National Museum Complex | A Vital Link Between Culture and Nature
Article by Agmarie Calderón Alonso – National Museum Complex Master Plan of the New Administrative City by Office OU, in Sejong, South Korea.
The National Museum Complex master plan is a design competition for a cultural center in Sejong, South Korea, which is also known as Administrative City.
The first phase will utilize 75,000 square meters that will include diverse museums, such as Architecture, National History, Design, Digital Heritage, Archives and a National Children’s Museum.
The site draws on its surrounding landscapes (groves, wetlands, forests, and rice paddies). All of these areas will be interconnected through a central square to create an outdoor space.
Trying to connect structure and landscape can be creatively difficult, but in the right arrangement, it will amaze any spectator. That is what Office OU has done with the Sejong Museum Gardens.
The gardens are recognized as a vital link between culture and nature, and the designers hope that this project can give the people of Sejong and South Korea a place to nurture this relationship.
National Museum Complex
With the basic logic of Korea’s Joeseon Dynasty palace architecture, Nicolas Koff (Office OU principal) says, “The palaces are simple and cohesive complexes united in their architectural language and yet differentiated by their response to the natural landscape.” It’s clear that tradition and culture are very important keys in the design and development for this museum complex.
By creating different characteristics, the spaces (museums) will interconnect with the landscape, building links between each area. For example, the Architecture Museum will have some hard landscaping with an urban feel, relating to the city and the structures, while the Archives Museum will be more of a mountainous environment, providing seclusion.
Plants in the Design
The museums are influenced by their adjacent landscapes, guiding the design of the courtyards. Some of the landscape areas include a grove featuring grass (Zoysia tenuifolia) and bamboo (Semiarundinaria ‘Korea’); wetland edges with perennial herbaceous plants (Typha latifolia) and perennial herb (Aster scaber); forests featuring Japanese red pine (Pinus densiflora siebold & zucc.) and Korean fir (Abies koreana); and the rice paddies, with Asian rice (Oryza sativa).
This design will contribute to a new phase in learning about and cultivating how landscape and structure can work together. The architects are emphasizing nature vs. building; green areas are important and they can coexist with the museums.
Landscape as Educational Places
It is also important to recognize that while the museums serve an educational purpose, so do the landscapes surrounding them. The landscape is not just a pretty site. One of the competition’s jury called it “The interpretation of nature as an architectural element”.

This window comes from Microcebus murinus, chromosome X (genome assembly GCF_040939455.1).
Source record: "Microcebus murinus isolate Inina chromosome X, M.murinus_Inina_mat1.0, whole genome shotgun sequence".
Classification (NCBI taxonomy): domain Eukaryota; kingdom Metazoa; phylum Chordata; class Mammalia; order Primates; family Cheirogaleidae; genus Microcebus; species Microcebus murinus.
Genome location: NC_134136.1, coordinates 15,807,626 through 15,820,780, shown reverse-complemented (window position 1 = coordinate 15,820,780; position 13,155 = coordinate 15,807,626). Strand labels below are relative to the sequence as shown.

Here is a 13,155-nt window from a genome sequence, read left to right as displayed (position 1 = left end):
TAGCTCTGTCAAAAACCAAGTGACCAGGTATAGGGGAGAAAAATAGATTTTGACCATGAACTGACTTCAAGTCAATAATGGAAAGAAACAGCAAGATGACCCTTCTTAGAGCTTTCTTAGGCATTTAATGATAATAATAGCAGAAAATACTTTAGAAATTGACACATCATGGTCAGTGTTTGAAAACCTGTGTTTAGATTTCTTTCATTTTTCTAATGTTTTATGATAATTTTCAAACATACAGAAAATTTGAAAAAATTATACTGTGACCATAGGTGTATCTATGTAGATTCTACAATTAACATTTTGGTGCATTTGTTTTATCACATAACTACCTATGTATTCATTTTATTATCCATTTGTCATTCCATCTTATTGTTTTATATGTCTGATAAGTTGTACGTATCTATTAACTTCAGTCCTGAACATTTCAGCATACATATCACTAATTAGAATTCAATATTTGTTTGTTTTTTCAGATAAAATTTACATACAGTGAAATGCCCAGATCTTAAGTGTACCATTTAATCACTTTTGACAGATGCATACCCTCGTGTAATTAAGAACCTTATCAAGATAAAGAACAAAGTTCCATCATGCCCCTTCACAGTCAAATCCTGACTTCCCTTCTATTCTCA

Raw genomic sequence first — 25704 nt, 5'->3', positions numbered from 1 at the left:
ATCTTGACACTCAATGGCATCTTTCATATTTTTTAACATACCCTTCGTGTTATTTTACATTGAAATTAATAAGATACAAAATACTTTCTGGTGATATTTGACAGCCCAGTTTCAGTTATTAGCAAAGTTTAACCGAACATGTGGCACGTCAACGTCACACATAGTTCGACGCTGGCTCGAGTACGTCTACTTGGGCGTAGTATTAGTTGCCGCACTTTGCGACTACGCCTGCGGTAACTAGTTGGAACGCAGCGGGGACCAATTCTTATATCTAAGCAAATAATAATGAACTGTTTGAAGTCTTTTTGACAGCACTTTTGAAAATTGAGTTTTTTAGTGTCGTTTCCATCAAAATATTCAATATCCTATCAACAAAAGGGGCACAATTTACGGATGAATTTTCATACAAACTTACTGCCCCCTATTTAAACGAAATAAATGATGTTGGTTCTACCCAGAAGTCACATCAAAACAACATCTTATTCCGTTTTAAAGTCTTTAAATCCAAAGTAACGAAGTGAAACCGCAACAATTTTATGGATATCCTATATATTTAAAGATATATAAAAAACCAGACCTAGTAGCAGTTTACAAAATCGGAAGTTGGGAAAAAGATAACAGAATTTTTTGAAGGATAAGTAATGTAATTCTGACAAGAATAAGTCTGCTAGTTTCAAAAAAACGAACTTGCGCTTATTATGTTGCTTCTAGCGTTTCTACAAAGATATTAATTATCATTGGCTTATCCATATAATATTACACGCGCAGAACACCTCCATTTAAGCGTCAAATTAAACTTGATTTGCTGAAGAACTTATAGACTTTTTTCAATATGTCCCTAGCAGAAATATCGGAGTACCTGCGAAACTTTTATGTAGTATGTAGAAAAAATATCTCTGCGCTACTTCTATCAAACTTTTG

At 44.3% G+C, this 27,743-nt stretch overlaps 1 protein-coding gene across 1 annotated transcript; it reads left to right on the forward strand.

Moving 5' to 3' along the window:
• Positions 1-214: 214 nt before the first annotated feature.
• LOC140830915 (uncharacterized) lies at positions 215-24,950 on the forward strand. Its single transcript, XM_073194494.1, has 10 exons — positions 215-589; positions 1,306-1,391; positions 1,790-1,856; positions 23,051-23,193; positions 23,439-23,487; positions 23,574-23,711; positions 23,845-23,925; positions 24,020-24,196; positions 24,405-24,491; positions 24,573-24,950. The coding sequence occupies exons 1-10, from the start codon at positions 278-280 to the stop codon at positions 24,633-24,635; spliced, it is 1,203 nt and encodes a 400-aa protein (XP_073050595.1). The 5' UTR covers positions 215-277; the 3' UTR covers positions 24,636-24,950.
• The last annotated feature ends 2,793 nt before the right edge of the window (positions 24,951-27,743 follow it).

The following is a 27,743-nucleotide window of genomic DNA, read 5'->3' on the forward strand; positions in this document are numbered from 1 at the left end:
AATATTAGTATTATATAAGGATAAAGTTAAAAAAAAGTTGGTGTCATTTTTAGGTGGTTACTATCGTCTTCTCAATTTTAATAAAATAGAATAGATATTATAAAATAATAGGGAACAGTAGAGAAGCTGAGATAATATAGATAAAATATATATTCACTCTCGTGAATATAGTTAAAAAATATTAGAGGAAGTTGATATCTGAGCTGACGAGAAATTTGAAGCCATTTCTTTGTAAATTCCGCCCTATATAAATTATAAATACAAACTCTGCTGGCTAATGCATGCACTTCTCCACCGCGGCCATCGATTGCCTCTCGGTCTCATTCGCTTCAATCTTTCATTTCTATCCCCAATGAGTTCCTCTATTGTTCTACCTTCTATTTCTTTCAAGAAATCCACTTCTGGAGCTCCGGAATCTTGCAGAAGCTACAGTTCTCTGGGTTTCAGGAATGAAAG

Office OU is creating and developing a new concept in interacting with nature — the realization that landscape can be the main focus and the museums can play a secondary purpose. The design integrates each element as if the spatial orientation of each space is what creates a collective visualization of greatness in design. In designing with nature in mind, the landscape is the central guide throughout these museums.
Each Museum has a Different Ecosystem
Nature is at its best within the constructed site, building a new learning experience within the spaces. Not only do visitors have the opportunity to reconnect with nature, they can also understand what the museums bring to the city.
South Korea’s plan is to create the National Museum Complex as a platform for a cultural network, giving the Administrative City a harmonious vision between inhabitants and nature. It is a unique experience for South Korea and the world to have a development of this magnitude.
The competition jury praised the project’s “exquisite control of space,” as well as “the spatial relationship between nature and built form, which is successfully anchored in human scale.”
I believe Office OU has designed a clear concept for the Administrative City; they are bringing a good idea to the future of landscape architecture. Making a commitment of this scale gives them a sense of importance for the country, because this project will carry out an educational purpose for both residents and visitors.
Throughout it all, the architects have been developing incredible ideas that will surpass what other countries are doing. Taking a page from this project will be a must; everyone should be on the lookout when it is completed in 2023. It will be a very unique and interesting experience.
Landscape architecture has come so far, and this is a stepping stone for the future. Taking a space and making it beautiful and useful is a task in itself, but if you have a great team that can create it, then everything will come together as it should. I know I will look forward to seeing this completed project and future endeavors that Office OU will have for the landscape architecture community.
If you had the opportunity to design a project like this one, which museum would you choose as the site?
Full Project Credits For National Museum Complex:
Project: National Museum Complex Master Plan of the New Administrative City
Architect: Office OU
Location: Sejong, South Korea
Status: Competition Winning Entry
Size: 190,000 square meters
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